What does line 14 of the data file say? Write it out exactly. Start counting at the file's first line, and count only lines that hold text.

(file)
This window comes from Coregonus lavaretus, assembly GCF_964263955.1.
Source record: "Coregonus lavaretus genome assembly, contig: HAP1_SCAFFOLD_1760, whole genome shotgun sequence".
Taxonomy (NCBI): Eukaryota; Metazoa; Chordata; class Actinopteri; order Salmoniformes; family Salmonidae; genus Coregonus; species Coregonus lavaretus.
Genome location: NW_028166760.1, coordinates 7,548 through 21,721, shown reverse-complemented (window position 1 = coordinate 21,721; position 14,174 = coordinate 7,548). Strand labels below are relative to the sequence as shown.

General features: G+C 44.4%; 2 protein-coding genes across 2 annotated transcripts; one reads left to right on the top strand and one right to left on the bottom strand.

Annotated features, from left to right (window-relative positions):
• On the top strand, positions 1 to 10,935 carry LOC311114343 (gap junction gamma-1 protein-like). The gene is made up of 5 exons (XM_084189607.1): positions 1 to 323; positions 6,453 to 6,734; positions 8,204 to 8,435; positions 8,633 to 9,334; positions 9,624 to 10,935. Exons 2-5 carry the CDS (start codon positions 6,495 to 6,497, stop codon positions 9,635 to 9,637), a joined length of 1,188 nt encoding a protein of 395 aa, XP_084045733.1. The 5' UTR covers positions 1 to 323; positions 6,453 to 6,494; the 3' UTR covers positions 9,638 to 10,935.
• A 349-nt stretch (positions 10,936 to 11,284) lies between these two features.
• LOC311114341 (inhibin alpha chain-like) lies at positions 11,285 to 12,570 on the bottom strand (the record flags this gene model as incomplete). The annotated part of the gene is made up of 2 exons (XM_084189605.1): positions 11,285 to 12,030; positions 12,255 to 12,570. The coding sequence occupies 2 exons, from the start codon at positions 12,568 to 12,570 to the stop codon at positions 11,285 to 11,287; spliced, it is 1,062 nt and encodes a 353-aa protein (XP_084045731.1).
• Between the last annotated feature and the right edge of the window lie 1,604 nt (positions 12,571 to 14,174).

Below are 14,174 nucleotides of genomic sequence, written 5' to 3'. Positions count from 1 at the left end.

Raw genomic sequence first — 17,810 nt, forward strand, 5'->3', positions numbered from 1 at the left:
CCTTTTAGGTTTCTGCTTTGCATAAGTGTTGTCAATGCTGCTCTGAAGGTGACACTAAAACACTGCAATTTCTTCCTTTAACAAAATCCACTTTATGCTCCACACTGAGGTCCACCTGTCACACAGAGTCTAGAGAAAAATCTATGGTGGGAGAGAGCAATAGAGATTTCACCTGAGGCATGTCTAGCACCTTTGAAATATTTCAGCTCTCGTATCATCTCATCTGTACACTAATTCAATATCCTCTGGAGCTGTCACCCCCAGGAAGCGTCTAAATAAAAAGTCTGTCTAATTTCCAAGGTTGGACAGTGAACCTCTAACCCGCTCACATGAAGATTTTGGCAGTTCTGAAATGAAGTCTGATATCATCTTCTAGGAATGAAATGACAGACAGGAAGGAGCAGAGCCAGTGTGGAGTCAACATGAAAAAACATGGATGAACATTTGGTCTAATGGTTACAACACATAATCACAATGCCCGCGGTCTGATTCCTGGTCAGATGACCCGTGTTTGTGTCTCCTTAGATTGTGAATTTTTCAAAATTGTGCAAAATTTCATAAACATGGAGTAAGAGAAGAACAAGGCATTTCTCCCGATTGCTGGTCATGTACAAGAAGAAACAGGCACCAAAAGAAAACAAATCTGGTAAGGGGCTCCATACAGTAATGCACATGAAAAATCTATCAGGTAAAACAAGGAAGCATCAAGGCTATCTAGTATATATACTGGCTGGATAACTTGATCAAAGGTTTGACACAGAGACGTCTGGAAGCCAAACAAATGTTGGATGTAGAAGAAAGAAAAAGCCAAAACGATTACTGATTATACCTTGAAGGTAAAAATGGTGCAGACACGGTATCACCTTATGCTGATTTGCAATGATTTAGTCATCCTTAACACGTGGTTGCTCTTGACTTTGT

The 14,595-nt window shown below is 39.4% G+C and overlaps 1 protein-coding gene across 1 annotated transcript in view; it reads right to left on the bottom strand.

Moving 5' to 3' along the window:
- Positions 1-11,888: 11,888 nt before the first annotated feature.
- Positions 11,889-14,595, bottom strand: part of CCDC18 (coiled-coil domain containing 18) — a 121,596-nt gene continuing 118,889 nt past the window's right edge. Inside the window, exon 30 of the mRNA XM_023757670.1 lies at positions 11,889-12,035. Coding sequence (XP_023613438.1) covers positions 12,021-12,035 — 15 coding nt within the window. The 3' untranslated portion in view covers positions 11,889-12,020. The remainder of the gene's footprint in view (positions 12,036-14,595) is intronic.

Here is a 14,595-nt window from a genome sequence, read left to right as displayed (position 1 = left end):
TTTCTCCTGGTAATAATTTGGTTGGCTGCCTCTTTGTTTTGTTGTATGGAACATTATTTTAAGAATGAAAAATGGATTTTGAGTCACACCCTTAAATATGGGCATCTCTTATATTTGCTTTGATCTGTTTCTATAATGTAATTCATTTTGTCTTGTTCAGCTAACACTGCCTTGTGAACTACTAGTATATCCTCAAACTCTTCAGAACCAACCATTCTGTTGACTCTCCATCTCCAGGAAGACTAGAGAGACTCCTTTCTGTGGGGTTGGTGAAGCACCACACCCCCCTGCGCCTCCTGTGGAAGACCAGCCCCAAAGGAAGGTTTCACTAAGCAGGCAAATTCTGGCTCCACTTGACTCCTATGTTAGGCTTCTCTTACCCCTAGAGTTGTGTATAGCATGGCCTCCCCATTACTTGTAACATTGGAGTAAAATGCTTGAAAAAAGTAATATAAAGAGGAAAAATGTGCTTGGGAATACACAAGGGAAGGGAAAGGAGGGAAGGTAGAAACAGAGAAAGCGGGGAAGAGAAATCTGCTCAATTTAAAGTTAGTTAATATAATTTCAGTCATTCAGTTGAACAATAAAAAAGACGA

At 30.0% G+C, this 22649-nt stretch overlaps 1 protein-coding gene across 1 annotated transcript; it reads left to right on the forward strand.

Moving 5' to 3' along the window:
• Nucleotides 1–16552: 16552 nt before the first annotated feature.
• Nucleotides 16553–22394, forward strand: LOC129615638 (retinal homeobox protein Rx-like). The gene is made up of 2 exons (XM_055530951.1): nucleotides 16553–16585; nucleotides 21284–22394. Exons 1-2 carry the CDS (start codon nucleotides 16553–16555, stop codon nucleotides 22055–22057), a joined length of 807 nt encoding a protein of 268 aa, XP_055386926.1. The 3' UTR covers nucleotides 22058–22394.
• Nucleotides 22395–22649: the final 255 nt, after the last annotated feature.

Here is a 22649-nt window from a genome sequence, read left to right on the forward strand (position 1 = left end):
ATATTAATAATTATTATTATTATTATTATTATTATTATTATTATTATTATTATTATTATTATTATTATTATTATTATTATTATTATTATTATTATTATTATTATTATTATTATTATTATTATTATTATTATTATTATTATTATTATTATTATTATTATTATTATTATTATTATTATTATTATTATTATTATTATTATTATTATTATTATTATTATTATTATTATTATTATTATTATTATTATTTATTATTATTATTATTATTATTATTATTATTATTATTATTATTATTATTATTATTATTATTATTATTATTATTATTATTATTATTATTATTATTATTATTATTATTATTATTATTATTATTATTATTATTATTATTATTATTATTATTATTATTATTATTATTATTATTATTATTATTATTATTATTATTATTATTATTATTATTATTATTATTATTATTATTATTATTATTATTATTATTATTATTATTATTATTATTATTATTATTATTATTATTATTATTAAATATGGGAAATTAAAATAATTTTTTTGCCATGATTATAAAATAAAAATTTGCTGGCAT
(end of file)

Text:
The 14,595-nt window shown below is 39.4% G+C and overlaps 1 protein-coding gene across 1 annotated transcript in view; it reads right to left on the bottom strand.